The service has a registered manager. A registered manager is a person who has registered with the Care Quality Commission to manage the service. Like registered providers, they are ‘registered persons’. Registered persons have legal responsibility for meeting the requirements in the Health and Social Care Act 2008 and associated Regulations about how the service is run.

People were not protected from the risk of avoidable harm and improper treatment because managers and staff did not always recognise potential abuse.

Risks to people’s health and welfare were not always assessed and reasonable steps were not always taken to mitigate risks.

Medicines were not always managed in a safe and proper way to protect people.

Recruitment procedures were not robust and relevant checks were not always completed appropriately to make sure staff were suitable for their role.

Staff did not follow legislation designed to protect people’s rights and ensure decisions taken on behalf of people were made in their best interests.

The systems in place to monitor the quality and safety of the service were inconsistently applied.

We have made a recommendation about making the environment more suited to the specialist needs of people living with dementia.

We have made a recommendation about supporting people who are living with dementia to make choices about eating and drinking.

Overall, people received support to have sufficient to eat and drink. Staff were aware of those people who required assistance with eating and drinking. People’s comments about food and drink were mostly positive.

People were protected by the procedures that were in place for the prevention and control of infection.

Staff were responsive to people’s changing health needs and supported them to access healthcare professionals. Where people used their call bells we saw staff responded promptly.

People did not always receive personalised care that was responsive to their needs. We observed staff were very busy with tasks and did not have much time to spend interacting socially with people. Staff were aware of people’s overall care needs and support preferences and approached and spoke to people in a friendly and helpful manner.

We identified seven breaches of the Health and Social Care Act 2008 (Regulated Activities) Regulations 2014. You can see what action we told the provider to take at the back of the full version of the report.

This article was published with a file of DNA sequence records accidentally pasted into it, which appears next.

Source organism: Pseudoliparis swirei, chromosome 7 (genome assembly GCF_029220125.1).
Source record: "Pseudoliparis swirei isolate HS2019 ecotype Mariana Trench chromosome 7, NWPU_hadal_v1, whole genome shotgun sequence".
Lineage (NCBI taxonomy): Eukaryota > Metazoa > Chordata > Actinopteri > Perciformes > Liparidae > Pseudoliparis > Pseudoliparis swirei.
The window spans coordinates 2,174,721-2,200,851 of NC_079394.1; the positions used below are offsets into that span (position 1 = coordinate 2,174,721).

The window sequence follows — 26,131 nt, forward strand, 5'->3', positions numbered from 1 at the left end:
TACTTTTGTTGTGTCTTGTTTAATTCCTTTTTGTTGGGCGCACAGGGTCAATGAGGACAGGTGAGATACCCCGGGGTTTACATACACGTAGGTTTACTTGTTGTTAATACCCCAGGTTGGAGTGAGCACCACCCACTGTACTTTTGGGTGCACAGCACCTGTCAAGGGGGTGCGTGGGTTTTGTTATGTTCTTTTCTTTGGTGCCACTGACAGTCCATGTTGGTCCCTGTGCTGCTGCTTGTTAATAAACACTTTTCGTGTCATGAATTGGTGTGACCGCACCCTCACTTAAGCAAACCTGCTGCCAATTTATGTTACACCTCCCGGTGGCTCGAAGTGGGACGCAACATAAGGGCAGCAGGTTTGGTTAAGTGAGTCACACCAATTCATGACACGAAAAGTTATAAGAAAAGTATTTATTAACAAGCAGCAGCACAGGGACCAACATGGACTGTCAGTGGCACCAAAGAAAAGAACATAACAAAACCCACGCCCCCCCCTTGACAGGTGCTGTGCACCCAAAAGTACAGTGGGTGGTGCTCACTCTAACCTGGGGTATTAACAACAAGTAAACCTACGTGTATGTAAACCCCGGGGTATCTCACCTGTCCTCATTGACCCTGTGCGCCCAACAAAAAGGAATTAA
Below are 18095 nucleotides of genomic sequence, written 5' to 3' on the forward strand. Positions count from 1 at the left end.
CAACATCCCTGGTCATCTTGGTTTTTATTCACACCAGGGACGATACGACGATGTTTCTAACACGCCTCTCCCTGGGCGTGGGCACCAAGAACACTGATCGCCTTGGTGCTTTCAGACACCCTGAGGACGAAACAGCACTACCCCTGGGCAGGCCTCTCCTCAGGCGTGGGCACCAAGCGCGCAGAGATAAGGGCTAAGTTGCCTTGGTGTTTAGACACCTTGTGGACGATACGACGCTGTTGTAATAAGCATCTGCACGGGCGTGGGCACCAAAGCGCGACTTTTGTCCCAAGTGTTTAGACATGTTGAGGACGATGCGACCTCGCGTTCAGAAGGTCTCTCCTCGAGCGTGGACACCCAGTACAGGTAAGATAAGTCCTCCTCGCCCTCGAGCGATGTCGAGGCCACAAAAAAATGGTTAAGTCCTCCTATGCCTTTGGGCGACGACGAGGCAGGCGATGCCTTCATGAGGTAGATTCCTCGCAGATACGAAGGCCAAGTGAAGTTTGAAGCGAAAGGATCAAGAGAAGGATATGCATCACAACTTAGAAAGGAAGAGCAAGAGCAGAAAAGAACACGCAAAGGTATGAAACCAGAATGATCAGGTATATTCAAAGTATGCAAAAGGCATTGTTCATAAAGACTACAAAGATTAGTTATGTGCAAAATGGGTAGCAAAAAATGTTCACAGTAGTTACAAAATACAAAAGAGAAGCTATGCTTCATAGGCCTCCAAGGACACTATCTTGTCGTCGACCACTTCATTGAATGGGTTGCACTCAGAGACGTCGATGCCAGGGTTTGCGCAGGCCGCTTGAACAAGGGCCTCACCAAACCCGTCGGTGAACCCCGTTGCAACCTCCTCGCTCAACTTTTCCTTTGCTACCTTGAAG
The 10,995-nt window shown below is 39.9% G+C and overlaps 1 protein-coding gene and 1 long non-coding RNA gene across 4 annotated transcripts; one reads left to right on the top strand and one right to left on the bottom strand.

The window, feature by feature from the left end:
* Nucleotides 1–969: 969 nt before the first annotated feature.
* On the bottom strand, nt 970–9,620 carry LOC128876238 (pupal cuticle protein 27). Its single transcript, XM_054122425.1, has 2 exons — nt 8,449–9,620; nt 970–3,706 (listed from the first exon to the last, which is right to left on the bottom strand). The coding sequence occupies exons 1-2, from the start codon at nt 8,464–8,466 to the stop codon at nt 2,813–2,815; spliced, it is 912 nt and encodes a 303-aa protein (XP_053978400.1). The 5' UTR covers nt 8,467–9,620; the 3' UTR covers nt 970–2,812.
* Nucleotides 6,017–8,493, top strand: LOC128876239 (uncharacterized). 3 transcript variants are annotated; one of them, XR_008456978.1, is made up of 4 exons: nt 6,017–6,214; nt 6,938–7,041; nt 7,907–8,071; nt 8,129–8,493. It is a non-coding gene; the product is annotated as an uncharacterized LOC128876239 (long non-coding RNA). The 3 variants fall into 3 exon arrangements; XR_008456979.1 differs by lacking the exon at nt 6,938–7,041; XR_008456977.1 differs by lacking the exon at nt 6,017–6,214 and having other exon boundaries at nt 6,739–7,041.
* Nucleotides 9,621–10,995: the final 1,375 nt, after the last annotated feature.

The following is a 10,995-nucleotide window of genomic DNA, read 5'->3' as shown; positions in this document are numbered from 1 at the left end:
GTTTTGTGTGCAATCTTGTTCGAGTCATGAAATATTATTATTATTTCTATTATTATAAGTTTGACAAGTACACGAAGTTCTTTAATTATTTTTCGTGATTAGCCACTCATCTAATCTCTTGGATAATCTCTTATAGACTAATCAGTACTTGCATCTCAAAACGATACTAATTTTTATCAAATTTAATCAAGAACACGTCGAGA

Inspection carried out on 21, 22 August 2014

During an inspection to make sure that the improvements required had been made

We previously inspected Moorland House on 16 April 2014 and found that staff were not properly supported to carry out their duties. We asked the provider to send us an action plan telling us how they were going to improve in relation to supporting their staff.

At this inspection we found the provider had taken steps to ensure staff had received appropriate supervision and training relevant to their job role. We gathered evidence against the outcome we inspected to help answer our one key question. Is the service effective?

Below is a summary of what we found. The summary is based on our discussions with the registered manager and from looking at relevant records. If you want to see the evidence supporting our summary please read our full report.

Is the service to be effective? We found the service to be effective as staff had completed a programme of training and supervision which meant they were trained and supported to carry out their duties.

Inspection carried out on 16 April 2014

During an inspection to make sure that the improvements required had been made

We inspected Moorland House to check that the provider had made improvements in the area of record keeping. We also inspected other areas to check that the provider had met the standards required. We spoke with three people who used the service. We spoke with four members of staff, including the registered manager. We gathered evidence against the outcomes we inspected to help answer our five key questions; Is the service caring? Is the service responsive? Is the service safe? Is the service effective? Is the service well led?

Below is a summary of what we found. The summary is based on our observations during the inspection, speaking to people who use the service, the staff supporting them and looking at records.

Is the service safe?

People we spoke with told us that they felt safe. Safeguarding procedures were robust and staff understood how to safeguard people they supported.

People told us that they were treated well by staff and that they felt listened to and their wishes respected.

Systems were in place to make sure that managers and staff learn from events such as accidents and incidents, complaints and concerns.

Is the service effective?

People�s health care needs were assessed with them, and they or their family were involved in writing their care plans. Specialist input, such as occupational health, was provided to support the planning and delivery of people�s care.

People�s care plans and risk assessments were updated regularly or when people�s support needs changed.

Is the service caring?